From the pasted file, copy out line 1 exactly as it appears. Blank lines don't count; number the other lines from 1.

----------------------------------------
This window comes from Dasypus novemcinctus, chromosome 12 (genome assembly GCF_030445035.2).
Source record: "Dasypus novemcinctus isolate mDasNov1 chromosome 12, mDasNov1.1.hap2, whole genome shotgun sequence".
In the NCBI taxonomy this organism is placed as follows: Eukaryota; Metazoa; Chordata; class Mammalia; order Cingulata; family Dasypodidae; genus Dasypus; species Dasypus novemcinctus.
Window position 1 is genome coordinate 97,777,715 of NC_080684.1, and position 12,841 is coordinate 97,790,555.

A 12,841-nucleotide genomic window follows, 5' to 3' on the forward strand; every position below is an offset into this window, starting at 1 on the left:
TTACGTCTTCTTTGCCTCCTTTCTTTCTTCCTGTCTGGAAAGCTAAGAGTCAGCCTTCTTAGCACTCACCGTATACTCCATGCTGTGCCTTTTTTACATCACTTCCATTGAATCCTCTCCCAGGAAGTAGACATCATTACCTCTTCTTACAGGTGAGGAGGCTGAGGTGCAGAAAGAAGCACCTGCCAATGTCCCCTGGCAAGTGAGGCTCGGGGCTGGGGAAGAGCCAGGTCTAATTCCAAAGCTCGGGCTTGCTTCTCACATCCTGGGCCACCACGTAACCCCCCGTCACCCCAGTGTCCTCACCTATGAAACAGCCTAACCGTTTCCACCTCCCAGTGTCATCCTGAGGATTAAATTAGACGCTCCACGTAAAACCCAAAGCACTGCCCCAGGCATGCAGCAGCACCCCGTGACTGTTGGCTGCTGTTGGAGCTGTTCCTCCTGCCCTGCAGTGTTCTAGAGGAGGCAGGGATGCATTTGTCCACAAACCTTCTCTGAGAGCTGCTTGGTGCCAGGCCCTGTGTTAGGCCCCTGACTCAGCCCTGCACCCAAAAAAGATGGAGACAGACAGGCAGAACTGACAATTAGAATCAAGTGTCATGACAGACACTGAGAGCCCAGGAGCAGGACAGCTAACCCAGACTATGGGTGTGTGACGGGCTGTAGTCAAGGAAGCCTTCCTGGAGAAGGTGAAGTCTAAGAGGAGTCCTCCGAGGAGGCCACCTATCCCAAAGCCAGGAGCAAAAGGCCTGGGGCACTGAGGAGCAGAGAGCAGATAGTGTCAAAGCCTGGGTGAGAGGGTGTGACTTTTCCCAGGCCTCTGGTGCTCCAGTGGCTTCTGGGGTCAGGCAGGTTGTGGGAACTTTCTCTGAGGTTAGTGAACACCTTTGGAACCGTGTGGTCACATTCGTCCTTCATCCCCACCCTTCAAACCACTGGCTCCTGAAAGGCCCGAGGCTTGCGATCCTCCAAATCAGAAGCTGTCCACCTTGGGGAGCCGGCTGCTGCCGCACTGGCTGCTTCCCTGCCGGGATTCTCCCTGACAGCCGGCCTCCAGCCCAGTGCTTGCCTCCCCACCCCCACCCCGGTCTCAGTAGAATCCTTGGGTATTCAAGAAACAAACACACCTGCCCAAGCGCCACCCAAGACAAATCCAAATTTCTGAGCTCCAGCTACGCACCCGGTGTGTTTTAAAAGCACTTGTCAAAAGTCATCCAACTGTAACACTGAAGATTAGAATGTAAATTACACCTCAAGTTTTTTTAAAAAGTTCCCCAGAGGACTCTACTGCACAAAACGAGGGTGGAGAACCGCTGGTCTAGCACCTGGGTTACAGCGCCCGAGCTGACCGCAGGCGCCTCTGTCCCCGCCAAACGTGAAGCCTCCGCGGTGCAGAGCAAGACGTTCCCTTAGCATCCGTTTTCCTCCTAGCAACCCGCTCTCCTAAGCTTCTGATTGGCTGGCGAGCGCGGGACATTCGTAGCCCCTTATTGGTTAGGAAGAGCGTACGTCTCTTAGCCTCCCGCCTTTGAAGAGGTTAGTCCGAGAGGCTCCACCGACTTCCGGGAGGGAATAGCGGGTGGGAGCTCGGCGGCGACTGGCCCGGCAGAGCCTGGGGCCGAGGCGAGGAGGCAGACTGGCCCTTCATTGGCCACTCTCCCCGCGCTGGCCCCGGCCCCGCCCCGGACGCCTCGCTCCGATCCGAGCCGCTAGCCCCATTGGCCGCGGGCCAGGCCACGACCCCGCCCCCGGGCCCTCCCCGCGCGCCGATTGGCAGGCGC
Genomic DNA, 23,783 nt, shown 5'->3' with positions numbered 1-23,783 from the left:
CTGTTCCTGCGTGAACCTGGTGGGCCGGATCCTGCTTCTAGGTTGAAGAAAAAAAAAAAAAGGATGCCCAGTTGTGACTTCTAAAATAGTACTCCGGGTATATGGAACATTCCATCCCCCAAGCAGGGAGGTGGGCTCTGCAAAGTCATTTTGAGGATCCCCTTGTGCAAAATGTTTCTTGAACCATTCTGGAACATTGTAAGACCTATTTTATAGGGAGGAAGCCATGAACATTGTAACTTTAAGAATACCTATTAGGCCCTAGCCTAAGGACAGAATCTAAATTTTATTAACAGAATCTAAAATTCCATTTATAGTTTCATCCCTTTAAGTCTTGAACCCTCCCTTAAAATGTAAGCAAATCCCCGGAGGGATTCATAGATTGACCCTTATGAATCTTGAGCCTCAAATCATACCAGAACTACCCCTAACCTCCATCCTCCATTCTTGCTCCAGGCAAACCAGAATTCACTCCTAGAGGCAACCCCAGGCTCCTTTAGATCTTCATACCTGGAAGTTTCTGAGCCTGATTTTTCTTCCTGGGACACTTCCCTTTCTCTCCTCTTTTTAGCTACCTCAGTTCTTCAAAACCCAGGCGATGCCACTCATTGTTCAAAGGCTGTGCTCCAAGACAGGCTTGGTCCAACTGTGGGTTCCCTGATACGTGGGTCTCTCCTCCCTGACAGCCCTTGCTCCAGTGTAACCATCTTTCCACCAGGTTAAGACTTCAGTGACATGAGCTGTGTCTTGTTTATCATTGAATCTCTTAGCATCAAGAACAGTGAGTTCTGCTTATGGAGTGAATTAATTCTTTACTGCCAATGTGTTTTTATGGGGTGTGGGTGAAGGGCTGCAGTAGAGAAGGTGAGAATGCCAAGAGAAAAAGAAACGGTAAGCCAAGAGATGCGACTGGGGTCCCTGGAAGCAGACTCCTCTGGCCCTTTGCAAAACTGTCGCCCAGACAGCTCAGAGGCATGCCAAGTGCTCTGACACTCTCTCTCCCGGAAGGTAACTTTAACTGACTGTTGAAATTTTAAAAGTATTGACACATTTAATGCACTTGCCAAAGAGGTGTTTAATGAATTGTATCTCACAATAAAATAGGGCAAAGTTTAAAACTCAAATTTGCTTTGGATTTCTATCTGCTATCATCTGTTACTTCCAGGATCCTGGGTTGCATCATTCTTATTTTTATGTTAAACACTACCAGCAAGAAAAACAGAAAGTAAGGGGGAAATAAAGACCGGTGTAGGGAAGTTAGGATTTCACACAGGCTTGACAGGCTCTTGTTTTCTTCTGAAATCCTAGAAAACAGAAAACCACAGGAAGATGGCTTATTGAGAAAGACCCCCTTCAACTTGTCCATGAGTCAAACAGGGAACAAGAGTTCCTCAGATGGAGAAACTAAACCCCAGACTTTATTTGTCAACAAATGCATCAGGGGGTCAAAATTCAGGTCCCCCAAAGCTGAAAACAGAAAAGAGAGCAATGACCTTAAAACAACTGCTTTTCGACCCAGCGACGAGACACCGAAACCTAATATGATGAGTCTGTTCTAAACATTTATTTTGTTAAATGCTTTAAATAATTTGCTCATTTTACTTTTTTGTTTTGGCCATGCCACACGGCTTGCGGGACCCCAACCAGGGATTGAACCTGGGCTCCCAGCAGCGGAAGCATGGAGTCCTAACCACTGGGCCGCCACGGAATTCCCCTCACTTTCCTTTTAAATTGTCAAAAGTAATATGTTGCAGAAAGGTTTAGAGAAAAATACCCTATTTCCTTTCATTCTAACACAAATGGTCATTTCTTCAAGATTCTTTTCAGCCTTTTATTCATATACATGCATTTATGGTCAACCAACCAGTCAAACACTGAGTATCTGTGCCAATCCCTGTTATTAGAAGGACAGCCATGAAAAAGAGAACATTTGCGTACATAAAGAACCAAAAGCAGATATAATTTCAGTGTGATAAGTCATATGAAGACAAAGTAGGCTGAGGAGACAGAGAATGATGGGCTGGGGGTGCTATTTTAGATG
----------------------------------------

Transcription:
This window comes from Dasypus novemcinctus, chromosome 12 (genome assembly GCF_030445035.2).